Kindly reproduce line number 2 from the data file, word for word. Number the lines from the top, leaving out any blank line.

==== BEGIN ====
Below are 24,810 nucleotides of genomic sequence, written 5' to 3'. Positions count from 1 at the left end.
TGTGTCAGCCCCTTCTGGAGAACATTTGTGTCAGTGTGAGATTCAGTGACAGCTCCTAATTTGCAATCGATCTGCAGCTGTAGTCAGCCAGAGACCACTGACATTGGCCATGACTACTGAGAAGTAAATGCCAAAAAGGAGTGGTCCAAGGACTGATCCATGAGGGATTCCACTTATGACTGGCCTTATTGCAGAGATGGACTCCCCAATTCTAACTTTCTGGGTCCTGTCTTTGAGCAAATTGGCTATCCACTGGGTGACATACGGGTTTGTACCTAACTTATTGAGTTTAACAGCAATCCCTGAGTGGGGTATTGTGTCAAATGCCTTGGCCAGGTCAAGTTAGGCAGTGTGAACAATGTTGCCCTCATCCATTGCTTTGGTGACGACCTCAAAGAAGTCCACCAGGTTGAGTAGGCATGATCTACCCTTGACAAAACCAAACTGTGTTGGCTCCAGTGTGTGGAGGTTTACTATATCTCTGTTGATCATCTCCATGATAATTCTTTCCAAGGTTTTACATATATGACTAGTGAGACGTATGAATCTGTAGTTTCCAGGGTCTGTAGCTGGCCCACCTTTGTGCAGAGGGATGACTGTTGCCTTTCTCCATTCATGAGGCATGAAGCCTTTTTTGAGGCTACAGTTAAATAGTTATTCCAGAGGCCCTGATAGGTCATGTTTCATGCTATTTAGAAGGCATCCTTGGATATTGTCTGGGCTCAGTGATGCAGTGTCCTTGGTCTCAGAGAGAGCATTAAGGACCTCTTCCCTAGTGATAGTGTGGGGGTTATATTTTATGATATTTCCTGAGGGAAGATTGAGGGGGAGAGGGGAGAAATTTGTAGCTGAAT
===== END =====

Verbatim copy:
TGTGTCAGCCCCTTCTGGAGAACATTTGTGTCAGTGTGAGATTCAGTGACAGCTCCTAATTTGCAATCGATCTGCAGCTGTAGTCAGCCAGAGACCACTGACATTGGCCATGACTACTGAGAAGTAAATGCCAAAAAGGAGTGGTCCAAGGACTGATCCATGAGGGATTCCACTTATGACTGGCCTTATTGCAGAGATGGACTCCCCAATTCTAACTTTCTGGGTCCTGTCTTTGAGCAAATTGGCTATCCACTGGGTGACATACGGGTTTGTACCTAACTTATTGAGTTTAACAGCAATCCCTGAGTGGGGTATTGTGTCAAATGCCTTGGCCAGGTCAAGTTAGGCAGTGTGAACAATGTTGCCCTCATCCATTGCTTTGGTGACGACCTCAAAGAAGTCCACCAGGTTGAGTAGGCATGATCTACCCTTGACAAAACCAAACTGTGTTGGCTCCAGTGTGTGGAGGTTTACTATATCTCTGTTGATCATCTCCATGATAATTCTTTCCAAGGTTTTACATATATGACTAGTGAGACGTATGAATCTGTAGTTTCCAGGGTCTGTAGCTGGCCCACCTTTGTGCAGAGGGATGACTGTTGCCTTTCTCCATTCATGAGGCATGAAGCCTTTTTTGAGGCTACAGTTAAATAGTTATTCCAGAGGCCCTGATAGGTCATGTTTCATGCTATTTAGAAGGCATCCTTGGATATTGTCTGGGCTCAGTGATGCAGTGTCCTTGGTCTCAGAGAGAGCATTAAGGACCTCTTCCCTAGTGATAGTGTGGGGGTTATATTTTATGATATTTCCTGAGGGAAGATTGAGGGGGAGAGGGGAGAAATTTGTAGCTGAAT